One of the cool things about point-and-shoot digicams and other cameras with fixed, non-interchangeable lenses is that you never have to worry about getting dust on the camera’s imaging sensor. Not so with DSLRs, and even less-so with mirrorless digital cameras. Because we live in a not-so-perfect world, every time you uncouple a lens from your camera, the interior of your camera becomes the dust-borne equivalent of open mic night at your local comedy club. With a bit of thought and planning on your part however, you can greatly reduce the need to perform post-production dust removal from your image files.
The B&H Three Point Dust-Prevention Checklist
- Turn the Camera Off: As with most electronic devices, the electro-magnetic fields created by battery-powered cameras tend to attract airborne particles, and more so with cameras made up of higher amounts of dust-attracting polycarbonate materials, i.e., plastic. When you turn the camera off, so go these electro-magnetic fields.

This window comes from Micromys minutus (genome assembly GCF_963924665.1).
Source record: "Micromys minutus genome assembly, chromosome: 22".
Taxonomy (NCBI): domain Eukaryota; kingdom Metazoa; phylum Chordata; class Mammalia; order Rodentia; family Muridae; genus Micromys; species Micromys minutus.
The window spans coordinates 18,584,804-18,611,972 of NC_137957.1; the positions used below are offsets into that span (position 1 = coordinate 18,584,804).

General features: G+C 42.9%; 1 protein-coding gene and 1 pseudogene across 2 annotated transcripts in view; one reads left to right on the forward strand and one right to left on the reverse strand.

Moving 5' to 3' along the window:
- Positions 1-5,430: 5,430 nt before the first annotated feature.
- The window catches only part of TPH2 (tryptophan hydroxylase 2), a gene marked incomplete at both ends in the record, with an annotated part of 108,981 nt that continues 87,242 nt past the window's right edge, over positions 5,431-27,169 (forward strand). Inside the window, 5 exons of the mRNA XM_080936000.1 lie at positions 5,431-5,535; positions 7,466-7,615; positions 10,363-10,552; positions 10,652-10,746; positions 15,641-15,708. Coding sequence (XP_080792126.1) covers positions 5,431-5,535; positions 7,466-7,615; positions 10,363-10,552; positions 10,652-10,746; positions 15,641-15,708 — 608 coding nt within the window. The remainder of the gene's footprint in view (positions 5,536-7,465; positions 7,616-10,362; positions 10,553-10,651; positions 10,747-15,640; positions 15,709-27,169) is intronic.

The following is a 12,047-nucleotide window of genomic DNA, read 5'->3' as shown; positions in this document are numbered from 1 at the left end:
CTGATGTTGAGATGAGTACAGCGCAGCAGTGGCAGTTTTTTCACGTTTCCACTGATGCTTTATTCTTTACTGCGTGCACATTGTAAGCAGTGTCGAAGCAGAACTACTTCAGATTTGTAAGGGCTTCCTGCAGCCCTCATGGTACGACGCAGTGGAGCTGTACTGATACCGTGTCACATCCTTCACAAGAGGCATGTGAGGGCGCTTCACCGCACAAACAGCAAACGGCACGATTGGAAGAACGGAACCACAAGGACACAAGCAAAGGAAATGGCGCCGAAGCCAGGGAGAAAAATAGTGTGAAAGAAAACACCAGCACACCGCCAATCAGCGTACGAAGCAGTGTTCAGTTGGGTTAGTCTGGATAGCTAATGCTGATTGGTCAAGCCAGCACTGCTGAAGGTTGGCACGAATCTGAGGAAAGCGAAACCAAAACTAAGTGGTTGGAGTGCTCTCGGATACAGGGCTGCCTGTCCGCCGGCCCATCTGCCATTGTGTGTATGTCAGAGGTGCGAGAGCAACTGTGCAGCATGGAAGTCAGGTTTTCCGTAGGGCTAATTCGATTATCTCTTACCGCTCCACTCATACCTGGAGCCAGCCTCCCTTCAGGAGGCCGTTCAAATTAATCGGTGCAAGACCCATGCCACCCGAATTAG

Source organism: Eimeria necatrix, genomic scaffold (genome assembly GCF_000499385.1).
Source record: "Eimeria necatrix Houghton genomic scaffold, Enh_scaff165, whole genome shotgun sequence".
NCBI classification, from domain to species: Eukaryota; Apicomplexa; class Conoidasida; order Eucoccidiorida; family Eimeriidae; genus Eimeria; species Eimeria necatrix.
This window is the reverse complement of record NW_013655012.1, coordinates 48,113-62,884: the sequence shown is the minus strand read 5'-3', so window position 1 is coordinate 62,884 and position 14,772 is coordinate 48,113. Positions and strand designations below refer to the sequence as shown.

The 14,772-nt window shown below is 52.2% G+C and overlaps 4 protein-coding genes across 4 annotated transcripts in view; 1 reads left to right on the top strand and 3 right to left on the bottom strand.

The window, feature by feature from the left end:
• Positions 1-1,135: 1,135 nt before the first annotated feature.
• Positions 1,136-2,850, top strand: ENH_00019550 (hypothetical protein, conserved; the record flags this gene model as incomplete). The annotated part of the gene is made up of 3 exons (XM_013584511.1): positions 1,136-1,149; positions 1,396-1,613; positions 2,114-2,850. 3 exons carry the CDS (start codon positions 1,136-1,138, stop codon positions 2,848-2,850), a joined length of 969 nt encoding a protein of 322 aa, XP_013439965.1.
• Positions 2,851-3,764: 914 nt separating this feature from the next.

- Keep the wind to your back: Back in the day, sailors quickly learned the functional difference between the windward and leeward side of the ship, and for somewhat similar reasons, photographers should also make a habit of turning their backs to the wind when changing lenses. By using your body to block the wind, you’re less likely to have stray air-doodle blow into your camera’s mirror chamber. When changing lenses on mirrorless digital cameras, in which the imaging sensors are entirely exposed to the elements, it’s that much more critical that you take the time and effort to reduce the degree of ambient air turbulence whenever the lens or body cap is removed from the camera body.
- Aim you camera face-down when swapping lenses: Think about it―dust falls down, not up. Down. Keeping this in mind, always aim your camera downward whenever you uncouple and couple lenses, unless of course you’re swapping lenses in an updraft.
By following the above recommendations, you can greatly reduce the possibility of introducing dust particles onto the surface of your camera’s imaging sensor.